How to keep a research diary or log

1.  What did I learn?

I learned what should be in a research log or diary.  Yesterday I received my copy of Doing a Literature Review by Chris Hart.  I skimmed through to see what its basic contents were.  One item that attracted my attention was the table on page 146 that Hart recommends using to track articles read.  I think I will incorporate something similar in my research.  However, I think I need additional information than what Hart describes.  When reading empirical studies, I need to note sample size, population, and other items that affect generalizability of the study results.  But, he does provide a misc. column that allows for additions.  Hart talks about keeping a database if the literature review is large.  So, I am thinking this could be easily kept in Excel.  It would be nice to integrate this with Mendeley Desktop.

Hart also describes the content of what you should keep in a log during a literature review.  (p.216)

A research diary should contain:

  • Records on the literature search.  Every hardcopy and electronic database searched, the times they were searched, and what vocabulary was used for the search.  (I have not been doing as good of a job of this as I should.)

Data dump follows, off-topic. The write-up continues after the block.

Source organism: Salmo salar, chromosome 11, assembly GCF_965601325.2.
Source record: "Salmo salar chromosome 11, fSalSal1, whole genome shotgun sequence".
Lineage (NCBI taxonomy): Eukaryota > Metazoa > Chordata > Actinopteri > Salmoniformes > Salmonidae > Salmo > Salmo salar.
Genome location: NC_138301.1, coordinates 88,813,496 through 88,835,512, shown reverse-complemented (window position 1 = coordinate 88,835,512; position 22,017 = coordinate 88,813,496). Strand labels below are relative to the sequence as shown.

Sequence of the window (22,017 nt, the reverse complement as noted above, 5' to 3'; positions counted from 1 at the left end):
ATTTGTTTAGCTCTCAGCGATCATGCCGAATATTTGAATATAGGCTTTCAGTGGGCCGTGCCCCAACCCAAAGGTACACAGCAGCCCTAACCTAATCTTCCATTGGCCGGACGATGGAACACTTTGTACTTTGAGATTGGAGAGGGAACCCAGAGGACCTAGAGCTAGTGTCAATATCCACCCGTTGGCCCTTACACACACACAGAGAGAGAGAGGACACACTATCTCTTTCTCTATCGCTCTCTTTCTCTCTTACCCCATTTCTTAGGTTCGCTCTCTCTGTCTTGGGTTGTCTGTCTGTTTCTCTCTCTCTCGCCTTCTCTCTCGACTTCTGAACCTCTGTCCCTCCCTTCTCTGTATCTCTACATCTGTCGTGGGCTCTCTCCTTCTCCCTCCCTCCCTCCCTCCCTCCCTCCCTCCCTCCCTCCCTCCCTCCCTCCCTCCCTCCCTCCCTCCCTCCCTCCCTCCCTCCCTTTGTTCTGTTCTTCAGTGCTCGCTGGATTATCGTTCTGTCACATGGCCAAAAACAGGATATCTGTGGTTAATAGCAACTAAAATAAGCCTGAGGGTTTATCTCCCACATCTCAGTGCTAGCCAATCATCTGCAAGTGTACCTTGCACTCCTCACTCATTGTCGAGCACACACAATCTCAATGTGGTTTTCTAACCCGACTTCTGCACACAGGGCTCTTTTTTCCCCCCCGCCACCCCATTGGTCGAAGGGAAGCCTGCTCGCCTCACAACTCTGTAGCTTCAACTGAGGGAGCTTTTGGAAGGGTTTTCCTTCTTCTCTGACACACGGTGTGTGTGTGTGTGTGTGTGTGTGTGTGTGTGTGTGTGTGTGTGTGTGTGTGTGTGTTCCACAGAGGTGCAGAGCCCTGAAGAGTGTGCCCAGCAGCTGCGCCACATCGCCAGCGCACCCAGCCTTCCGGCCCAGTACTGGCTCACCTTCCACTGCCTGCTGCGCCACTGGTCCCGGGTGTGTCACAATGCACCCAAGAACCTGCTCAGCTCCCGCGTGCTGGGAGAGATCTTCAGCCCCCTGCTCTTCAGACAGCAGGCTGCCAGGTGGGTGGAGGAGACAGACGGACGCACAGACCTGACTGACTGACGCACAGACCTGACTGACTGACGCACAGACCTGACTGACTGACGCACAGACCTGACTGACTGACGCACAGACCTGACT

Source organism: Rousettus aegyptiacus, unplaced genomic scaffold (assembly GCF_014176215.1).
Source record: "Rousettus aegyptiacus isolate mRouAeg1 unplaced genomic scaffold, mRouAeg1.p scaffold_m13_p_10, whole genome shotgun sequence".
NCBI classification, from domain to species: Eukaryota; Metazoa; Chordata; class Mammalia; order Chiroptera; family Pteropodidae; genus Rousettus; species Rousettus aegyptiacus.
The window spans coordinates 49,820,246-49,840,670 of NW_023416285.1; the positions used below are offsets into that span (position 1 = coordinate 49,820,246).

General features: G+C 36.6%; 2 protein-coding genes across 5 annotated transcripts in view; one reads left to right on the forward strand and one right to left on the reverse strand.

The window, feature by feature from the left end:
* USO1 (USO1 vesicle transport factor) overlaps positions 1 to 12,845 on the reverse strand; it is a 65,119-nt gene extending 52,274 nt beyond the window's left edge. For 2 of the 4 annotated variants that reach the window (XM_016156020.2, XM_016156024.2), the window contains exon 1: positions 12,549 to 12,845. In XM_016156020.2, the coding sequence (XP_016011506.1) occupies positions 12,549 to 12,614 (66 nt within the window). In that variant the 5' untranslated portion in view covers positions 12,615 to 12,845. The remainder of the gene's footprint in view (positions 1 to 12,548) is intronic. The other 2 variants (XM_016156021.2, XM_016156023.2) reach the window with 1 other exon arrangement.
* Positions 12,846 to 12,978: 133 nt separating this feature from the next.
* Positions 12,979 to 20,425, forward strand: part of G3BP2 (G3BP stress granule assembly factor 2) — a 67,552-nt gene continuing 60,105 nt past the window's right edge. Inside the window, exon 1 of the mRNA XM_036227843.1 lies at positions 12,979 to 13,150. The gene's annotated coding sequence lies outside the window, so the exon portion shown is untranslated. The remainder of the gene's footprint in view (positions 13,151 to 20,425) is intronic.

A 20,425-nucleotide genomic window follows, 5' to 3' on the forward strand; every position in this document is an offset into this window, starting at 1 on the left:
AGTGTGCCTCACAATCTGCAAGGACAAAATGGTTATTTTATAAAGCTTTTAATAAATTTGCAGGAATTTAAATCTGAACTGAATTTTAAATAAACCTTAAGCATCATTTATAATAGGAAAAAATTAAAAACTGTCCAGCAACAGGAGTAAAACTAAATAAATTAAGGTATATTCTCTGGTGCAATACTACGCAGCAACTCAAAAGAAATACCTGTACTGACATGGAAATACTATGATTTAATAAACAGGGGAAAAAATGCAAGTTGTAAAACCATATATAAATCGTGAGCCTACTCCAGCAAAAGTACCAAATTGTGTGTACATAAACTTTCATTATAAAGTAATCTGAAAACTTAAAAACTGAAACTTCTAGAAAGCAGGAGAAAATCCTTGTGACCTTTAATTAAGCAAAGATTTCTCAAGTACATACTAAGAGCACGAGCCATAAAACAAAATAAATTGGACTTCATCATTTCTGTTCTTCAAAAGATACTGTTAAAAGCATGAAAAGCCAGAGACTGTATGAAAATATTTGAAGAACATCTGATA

• Notes on what items have been obtained and which have been ordered, say ,through interlibrary loan. Need to keep track of the literature; provide reminders for follow up.
  • Refer back to research proposal and plan of work and plan for literature search.
  • Serendipitous finds in the library or references in texts, together with possible new contacts, can be noted.
  • Weekly to monthly plans of what needs to be done.  What needs to be read and other tasks.
  • Instructions on how to use technology.  (Here is where Hart’s book is outdated.  He mentions CD-ROMs and useful websites.  His is obviously not a technophile.)

2.  How did I learn it?

I read Hart’s book.  I will adapt this for my own use.

3.  How might I have learned it differently?

I have been trying to do it differently, kind of a “fly by the seat of your pants” method.  But now that I have gotten further into the project, I realize that I needed more organization.

4.  How can I help others learn this?

This type of methodology should be taught in the EDUC 663 Research Methods class.  Some of this information is taught, but not enough of it.  I think the problem is that so many students in that class do not feel confident with the quantitative statistical stuff, that the focus of the class stays there.  Maybe another course needs to be added to the program…  But at some point, every graduate student needs to learn how to do this.

Hart, C. (2005). Doing a literature review: Releasing the social science research imagination. London: Sage.

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